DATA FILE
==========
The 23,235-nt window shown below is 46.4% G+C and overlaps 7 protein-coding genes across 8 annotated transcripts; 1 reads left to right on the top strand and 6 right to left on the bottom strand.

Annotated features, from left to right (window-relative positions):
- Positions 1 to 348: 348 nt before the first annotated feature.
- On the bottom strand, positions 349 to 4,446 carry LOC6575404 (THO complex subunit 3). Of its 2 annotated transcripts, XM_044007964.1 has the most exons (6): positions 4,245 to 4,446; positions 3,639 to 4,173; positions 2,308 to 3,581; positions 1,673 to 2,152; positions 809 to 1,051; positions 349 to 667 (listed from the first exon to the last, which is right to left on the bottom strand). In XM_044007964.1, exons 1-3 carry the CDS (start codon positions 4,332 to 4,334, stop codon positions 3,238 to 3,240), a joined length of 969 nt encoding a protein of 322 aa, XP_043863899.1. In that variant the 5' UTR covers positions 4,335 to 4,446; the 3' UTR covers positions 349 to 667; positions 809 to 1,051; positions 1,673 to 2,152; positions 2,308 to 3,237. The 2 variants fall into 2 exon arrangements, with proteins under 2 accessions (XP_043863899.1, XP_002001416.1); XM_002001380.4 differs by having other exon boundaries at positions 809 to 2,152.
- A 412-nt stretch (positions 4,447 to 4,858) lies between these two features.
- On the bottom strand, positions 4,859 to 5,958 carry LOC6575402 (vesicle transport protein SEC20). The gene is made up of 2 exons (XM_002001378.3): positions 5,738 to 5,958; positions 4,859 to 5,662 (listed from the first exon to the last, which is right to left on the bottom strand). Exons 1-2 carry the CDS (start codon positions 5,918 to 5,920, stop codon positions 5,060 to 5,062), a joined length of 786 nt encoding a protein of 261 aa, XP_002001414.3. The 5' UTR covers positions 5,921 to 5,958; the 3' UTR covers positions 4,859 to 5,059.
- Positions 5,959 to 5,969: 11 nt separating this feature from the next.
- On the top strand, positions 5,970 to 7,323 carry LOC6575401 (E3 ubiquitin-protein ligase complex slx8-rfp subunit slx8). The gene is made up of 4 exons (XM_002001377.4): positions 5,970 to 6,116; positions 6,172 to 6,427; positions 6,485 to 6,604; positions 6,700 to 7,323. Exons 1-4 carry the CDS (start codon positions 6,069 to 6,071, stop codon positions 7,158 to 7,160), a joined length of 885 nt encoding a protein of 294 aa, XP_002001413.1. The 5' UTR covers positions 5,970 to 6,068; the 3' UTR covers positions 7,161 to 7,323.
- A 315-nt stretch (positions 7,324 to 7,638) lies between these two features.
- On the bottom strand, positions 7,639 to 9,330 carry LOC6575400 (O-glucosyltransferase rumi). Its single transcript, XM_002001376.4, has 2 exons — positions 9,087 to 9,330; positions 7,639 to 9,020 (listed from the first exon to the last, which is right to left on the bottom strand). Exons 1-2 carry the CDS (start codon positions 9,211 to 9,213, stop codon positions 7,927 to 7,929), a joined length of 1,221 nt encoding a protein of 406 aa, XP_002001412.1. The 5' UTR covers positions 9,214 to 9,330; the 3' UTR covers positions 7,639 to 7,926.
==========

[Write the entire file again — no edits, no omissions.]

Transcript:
The 23,235-nt window shown below is 46.4% G+C and overlaps 7 protein-coding genes across 8 annotated transcripts; 1 reads left to right on the top strand and 6 right to left on the bottom strand.

Annotated features, from left to right (window-relative positions):
- Positions 1 to 348: 348 nt before the first annotated feature.
- On the bottom strand, positions 349 to 4,446 carry LOC6575404 (THO complex subunit 3). Of its 2 annotated transcripts, XM_044007964.1 has the most exons (6): positions 4,245 to 4,446; positions 3,639 to 4,173; positions 2,308 to 3,581; positions 1,673 to 2,152; positions 809 to 1,051; positions 349 to 667 (listed from the first exon to the last, which is right to left on the bottom strand). In XM_044007964.1, exons 1-3 carry the CDS (start codon positions 4,332 to 4,334, stop codon positions 3,238 to 3,240), a joined length of 969 nt encoding a protein of 322 aa, XP_043863899.1. In that variant the 5' UTR covers positions 4,335 to 4,446; the 3' UTR covers positions 349 to 667; positions 809 to 1,051; positions 1,673 to 2,152; positions 2,308 to 3,237. The 2 variants fall into 2 exon arrangements, with proteins under 2 accessions (XP_043863899.1, XP_002001416.1); XM_002001380.4 differs by having other exon boundaries at positions 809 to 2,152.
- A 412-nt stretch (positions 4,447 to 4,858) lies between these two features.
- On the bottom strand, positions 4,859 to 5,958 carry LOC6575402 (vesicle transport protein SEC20). The gene is made up of 2 exons (XM_002001378.3): positions 5,738 to 5,958; positions 4,859 to 5,662 (listed from the first exon to the last, which is right to left on the bottom strand). Exons 1-2 carry the CDS (start codon positions 5,918 to 5,920, stop codon positions 5,060 to 5,062), a joined length of 786 nt encoding a protein of 261 aa, XP_002001414.3. The 5' UTR covers positions 5,921 to 5,958; the 3' UTR covers positions 4,859 to 5,059.
- Positions 5,959 to 5,969: 11 nt separating this feature from the next.
- On the top strand, positions 5,970 to 7,323 carry LOC6575401 (E3 ubiquitin-protein ligase complex slx8-rfp subunit slx8). The gene is made up of 4 exons (XM_002001377.4): positions 5,970 to 6,116; positions 6,172 to 6,427; positions 6,485 to 6,604; positions 6,700 to 7,323. Exons 1-4 carry the CDS (start codon positions 6,069 to 6,071, stop codon positions 7,158 to 7,160), a joined length of 885 nt encoding a protein of 294 aa, XP_002001413.1. The 5' UTR covers positions 5,970 to 6,068; the 3' UTR covers positions 7,161 to 7,323.
- A 315-nt stretch (positions 7,324 to 7,638) lies between these two features.
- On the bottom strand, positions 7,639 to 9,330 carry LOC6575400 (O-glucosyltransferase rumi). Its single transcript, XM_002001376.4, has 2 exons — positions 9,087 to 9,330; positions 7,639 to 9,020 (listed from the first exon to the last, which is right to left on the bottom strand). Exons 1-2 carry the CDS (start codon positions 9,211 to 9,213, stop codon positions 7,927 to 7,929), a joined length of 1,221 nt encoding a protein of 406 aa, XP_002001412.1. The 5' UTR covers positions 9,214 to 9,330; the 3' UTR covers positions 7,639 to 7,926.